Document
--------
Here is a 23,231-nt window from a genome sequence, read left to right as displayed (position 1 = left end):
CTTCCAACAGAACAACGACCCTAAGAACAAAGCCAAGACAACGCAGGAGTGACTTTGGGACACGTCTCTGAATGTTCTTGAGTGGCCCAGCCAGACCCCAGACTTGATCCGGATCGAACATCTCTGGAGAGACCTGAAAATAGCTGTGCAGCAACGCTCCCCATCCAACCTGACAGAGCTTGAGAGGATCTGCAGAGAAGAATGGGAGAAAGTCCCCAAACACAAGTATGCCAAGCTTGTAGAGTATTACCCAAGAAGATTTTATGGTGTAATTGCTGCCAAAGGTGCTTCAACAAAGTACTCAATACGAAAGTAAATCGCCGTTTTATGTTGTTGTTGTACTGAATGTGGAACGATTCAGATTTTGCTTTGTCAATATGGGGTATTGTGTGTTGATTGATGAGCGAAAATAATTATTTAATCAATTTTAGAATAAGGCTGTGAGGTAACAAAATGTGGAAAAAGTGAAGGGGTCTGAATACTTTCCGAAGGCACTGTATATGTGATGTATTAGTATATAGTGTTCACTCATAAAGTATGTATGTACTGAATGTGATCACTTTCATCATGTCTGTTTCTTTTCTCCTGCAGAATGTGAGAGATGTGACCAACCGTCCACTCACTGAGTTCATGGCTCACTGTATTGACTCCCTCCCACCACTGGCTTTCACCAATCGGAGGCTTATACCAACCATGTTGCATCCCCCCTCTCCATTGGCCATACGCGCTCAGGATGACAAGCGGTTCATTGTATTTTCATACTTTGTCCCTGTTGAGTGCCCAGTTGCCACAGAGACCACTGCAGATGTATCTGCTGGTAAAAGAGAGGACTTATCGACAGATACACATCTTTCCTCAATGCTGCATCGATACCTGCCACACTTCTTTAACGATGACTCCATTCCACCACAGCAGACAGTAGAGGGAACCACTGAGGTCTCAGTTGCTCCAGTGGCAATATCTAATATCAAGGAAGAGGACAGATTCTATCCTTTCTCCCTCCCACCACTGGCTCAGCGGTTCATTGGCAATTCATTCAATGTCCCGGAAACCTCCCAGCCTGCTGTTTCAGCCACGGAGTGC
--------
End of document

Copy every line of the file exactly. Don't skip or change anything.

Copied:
Here is a 23,231-nt window from a genome sequence, read left to right as displayed (position 1 = left end):
CTTCCAACAGAACAACGACCCTAAGAACAAAGCCAAGACAACGCAGGAGTGACTTTGGGACACGTCTCTGAATGTTCTTGAGTGGCCCAGCCAGACCCCAGACTTGATCCGGATCGAACATCTCTGGAGAGACCTGAAAATAGCTGTGCAGCAACGCTCCCCATCCAACCTGACAGAGCTTGAGAGGATCTGCAGAGAAGAATGGGAGAAAGTCCCCAAACACAAGTATGCCAAGCTTGTAGAGTATTACCCAAGAAGATTTTATGGTGTAATTGCTGCCAAAGGTGCTTCAACAAAGTACTCAATACGAAAGTAAATCGCCGTTTTATGTTGTTGTTGTACTGAATGTGGAACGATTCAGATTTTGCTTTGTCAATATGGGGTATTGTGTGTTGATTGATGAGCGAAAATAATTATTTAATCAATTTTAGAATAAGGCTGTGAGGTAACAAAATGTGGAAAAAGTGAAGGGGTCTGAATACTTTCCGAAGGCACTGTATATGTGATGTATTAGTATATAGTGTTCACTCATAAAGTATGTATGTACTGAATGTGATCACTTTCATCATGTCTGTTTCTTTTCTCCTGCAGAATGTGAGAGATGTGACCAACCGTCCACTCACTGAGTTCATGGCTCACTGTATTGACTCCCTCCCACCACTGGCTTTCACCAATCGGAGGCTTATACCAACCATGTTGCATCCCCCCTCTCCATTGGCCATACGCGCTCAGGATGACAAGCGGTTCATTGTATTTTCATACTTTGTCCCTGTTGAGTGCCCAGTTGCCACAGAGACCACTGCAGATGTATCTGCTGGTAAAAGAGAGGACTTATCGACAGATACACATCTTTCCTCAATGCTGCATCGATACCTGCCACACTTCTTTAACGATGACTCCATTCCACCACAGCAGACAGTAGAGGGAACCACTGAGGTCTCAGTTGCTCCAGTGGCAATATCTAATATCAAGGAAGAGGACAGATTCTATCCTTTCTCCCTCCCACCACTGGCTCAGCGGTTCATTGGCAATTCATTCAATGTCCCGGAAACCTCCCAGCCTGCTGTTTCAGCCACGGAGTGC